As 2020 draws to a close I find myself looking back and reflecting.
Despite being a year unlike any other in living memory, “Santa Baby” looks likely to deliver many investors a gift that they could not have imagined during the early stages of the crisis – profits. He has been helped by the Central Banks elves who both lowered interest rates and bought assets with freshly printed money.
The elves’ generosity means that stock market investors have received three distinct gifts:
- Low interest rates which make owning shares in a company more attractive, as the dividends they pay look increasingly appealing.
- Low interest rates which reduce a company’s cost of making debt interest payments, leaving more of their revenue in the pockets of shareholders.
- Newly printed money for bond purchases which decreased their supply and in turn left investors with fewer alternatives to owning shares.
We go into 2021 with the world’s major economies having seen record falls in GDP, yet with financial markets reaching for new highs. The three reasons above provide some of the strongest justifications for not worrying that market valuations look high with respect to history.
So, if interest rates are set to stay low, what have we got to worry about?
The financial burden of the pandemic has been shouldered by Governments, meaning they have become increasingly indebted. This is set against a backdrop of falling corporate tax rates reducing Government revenue. This is illustrated in the chart below that shows average corporate tax rates for G10 countries together with the ratio of government debt to GDP. It is a picture that speaks for itself.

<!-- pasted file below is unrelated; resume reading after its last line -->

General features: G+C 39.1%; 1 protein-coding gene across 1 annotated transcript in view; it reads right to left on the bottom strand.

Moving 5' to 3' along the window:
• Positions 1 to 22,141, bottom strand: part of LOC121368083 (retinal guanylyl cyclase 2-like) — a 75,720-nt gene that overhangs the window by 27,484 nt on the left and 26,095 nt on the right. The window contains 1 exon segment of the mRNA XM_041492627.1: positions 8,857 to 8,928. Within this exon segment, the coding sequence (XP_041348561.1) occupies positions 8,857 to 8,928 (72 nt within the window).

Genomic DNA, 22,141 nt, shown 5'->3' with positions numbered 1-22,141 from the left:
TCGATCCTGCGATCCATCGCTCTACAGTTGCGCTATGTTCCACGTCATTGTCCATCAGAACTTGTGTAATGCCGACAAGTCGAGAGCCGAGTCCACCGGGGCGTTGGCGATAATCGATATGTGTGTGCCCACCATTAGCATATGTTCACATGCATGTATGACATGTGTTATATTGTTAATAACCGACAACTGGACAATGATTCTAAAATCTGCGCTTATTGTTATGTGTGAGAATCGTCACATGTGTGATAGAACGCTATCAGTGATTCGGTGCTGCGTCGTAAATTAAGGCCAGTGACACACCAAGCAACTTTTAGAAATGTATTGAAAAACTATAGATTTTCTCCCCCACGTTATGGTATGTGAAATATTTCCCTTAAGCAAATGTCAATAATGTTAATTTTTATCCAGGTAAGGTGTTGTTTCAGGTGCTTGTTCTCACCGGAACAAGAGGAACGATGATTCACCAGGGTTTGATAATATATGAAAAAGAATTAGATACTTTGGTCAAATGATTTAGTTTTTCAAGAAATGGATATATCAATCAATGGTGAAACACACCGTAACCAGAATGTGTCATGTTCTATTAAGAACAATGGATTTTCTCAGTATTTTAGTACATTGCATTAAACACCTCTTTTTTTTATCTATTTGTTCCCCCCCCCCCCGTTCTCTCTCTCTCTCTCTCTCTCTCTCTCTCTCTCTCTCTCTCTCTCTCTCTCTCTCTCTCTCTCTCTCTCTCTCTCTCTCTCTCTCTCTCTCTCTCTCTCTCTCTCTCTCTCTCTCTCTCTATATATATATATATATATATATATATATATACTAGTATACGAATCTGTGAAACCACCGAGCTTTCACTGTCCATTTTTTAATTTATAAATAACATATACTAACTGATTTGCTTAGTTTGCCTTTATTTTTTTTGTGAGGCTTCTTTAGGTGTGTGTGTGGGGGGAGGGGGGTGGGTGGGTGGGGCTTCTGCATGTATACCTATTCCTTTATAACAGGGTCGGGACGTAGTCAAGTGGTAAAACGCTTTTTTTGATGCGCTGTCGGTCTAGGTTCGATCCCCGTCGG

The cost of stimulus cheques and job support schemes have been, and are still being, funded centrally. At the same time asset owners by-and-large are having their cake and eating it. It seems that Governments are “socialising” losses and “privatising” gains, funded by the gift of printed money. This, intuitively, troubles me. Whilst I enjoy a free lunch, like many observers, I feel that something must eventually give.
Given the current economic fallout there are many people who will go into the new year facing unemployment or frozen pay. For them, this years’ political and economic support for asset owners will seem unjust. My message for any investor fixating on this year’s gifts is that Governments might yet decide that it is not better to give than receive.
If Governments find that they cannot borrow endlessly they will be under pressure to plug their financial holes and asking asset owners to help, via increased taxes, seems like a distinct possibility. Whilst low interest rates justify higher market valuations, higher tax rates will have the exact opposite effect. I believe many investors are relying on the former whilst ignoring the latter.
What does this all mean?
For us, we proceed with caution in the belief that market valuations that look high with respect to history present a risk. Whilst there are reasons for it to persist, we see pressures building in society that could threaten the status quo. To this end we will continue to strive to own a portfolio that will be robust in a range of future scenarios.
On behalf of Neil and myself I will end by saying thank you to all our supporters. In the words of the song, I hope that Santa Baby hurries down your chimney. Even if he does not bring you a yacht, duplex, outer space convertible or deeds to a platinum mine, I hope you at least get a nice pair of socks!